Massachusetts becomes Canada as reform debate nears climax

Since it now appears the Senate will go with mandating people buy coverage and using subsidized exchanges to cover gaps, Massachusetts has become the focus, because it instituted just such a plan in 2006.

With Senate negotiators fashioning a compromise health care bill most expect to be the model for what eventually passes, Massachusetts is replacing Canada as the center of debate.

Early this year Canada's provincial-run system was seen as either a model or something to be avoided at all costs, depending on where you stood.

Since it now appears the Senate will go with mandating people buy coverage and using subsidized exchanges to cover gaps, Massachusetts has become the focus, because it instituted just such a plan in 2006.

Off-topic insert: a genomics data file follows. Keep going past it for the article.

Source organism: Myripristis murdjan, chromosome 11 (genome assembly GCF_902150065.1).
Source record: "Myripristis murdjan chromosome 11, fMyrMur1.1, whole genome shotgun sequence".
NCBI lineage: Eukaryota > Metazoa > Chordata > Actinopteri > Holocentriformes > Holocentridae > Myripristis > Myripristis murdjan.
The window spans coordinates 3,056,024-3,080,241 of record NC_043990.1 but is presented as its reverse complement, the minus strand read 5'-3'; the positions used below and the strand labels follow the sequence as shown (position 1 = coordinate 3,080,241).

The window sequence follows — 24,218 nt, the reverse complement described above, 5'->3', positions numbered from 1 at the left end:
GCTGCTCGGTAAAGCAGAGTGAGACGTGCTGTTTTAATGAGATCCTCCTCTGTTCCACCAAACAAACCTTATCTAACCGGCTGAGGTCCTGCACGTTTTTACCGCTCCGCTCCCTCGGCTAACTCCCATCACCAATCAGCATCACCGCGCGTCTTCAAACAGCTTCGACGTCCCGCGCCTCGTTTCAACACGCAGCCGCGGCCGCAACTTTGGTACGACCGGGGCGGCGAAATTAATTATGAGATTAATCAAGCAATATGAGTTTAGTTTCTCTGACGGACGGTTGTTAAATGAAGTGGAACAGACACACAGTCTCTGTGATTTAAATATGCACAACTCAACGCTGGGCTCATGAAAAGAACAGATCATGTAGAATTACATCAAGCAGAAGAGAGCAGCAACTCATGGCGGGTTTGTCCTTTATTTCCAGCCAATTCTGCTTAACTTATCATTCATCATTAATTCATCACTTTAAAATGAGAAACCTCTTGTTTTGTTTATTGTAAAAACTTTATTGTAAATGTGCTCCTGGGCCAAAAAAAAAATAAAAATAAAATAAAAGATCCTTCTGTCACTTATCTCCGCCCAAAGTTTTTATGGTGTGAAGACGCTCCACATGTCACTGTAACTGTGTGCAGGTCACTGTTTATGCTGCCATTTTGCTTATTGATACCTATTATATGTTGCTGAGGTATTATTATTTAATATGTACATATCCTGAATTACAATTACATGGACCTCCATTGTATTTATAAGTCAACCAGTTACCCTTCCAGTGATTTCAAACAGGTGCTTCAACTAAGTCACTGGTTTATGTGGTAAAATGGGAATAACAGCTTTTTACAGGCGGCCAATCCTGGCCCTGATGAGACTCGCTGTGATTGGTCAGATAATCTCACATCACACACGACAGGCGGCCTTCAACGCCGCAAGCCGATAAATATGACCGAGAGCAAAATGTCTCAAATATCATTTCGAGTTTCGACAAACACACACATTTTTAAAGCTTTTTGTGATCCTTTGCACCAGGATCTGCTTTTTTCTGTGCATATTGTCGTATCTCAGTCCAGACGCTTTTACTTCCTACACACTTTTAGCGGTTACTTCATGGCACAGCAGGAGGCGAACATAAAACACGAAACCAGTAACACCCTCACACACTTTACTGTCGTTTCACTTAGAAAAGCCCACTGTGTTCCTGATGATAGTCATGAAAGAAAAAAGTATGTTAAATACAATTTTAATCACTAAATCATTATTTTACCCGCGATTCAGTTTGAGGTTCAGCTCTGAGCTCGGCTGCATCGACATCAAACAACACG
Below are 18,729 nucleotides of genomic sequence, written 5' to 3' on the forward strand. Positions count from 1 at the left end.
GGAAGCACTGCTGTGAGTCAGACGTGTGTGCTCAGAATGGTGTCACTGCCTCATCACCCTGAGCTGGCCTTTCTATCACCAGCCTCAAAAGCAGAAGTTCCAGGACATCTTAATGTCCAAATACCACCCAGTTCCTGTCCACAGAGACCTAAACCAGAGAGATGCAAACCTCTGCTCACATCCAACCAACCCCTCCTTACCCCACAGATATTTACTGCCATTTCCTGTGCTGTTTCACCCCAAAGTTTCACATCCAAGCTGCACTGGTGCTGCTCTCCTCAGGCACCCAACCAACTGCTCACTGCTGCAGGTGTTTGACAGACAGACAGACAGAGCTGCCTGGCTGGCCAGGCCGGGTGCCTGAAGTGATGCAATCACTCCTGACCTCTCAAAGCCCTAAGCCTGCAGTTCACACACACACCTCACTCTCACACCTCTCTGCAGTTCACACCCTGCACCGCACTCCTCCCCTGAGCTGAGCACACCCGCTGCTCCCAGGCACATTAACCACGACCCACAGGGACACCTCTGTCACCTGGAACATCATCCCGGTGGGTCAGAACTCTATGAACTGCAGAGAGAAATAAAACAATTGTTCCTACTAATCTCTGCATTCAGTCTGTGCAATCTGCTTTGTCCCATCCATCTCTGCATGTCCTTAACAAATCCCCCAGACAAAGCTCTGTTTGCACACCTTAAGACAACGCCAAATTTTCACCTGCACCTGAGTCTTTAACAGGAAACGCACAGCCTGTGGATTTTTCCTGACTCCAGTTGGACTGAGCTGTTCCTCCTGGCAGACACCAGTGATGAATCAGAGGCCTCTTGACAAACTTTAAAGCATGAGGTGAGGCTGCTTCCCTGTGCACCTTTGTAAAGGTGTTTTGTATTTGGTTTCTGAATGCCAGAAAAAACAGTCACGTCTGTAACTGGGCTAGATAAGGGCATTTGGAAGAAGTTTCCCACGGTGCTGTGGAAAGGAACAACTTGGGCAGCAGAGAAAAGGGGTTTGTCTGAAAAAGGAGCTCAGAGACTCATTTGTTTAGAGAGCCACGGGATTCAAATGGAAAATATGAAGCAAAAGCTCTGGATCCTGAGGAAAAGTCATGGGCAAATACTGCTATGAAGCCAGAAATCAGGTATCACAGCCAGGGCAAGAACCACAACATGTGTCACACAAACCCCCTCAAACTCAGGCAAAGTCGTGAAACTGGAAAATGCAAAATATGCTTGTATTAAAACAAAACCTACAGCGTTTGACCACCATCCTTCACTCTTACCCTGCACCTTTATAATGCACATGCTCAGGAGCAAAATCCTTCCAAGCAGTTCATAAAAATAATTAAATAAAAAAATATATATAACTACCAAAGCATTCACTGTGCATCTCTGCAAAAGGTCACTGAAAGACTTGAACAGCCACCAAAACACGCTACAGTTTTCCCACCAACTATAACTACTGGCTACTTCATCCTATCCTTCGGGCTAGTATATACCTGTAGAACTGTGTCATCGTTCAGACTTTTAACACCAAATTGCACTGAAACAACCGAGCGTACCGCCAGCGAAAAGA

That plan, Commonwealth Care, remains popular with voters, but support has dropped over the issue of cost containment.

Supporters call the plan a success, with 97 percent of people now under some plan against a national average of 85 percent.

But critics on both the left and right now say Massachusetts got it wrong.

There are differences between what Massachusetts has and what the Senate is working on, but three years on the state is facing the prospect of cutting subsidies, cutting dental coverage, and cutting people from the rolls. And some people there are finding the coverage unaffordable.

The lesson from both sides seems clear. Changing the financing without changing the system's cost structure is just rearranging deck chairs on a sinking ship.

But the band plays on.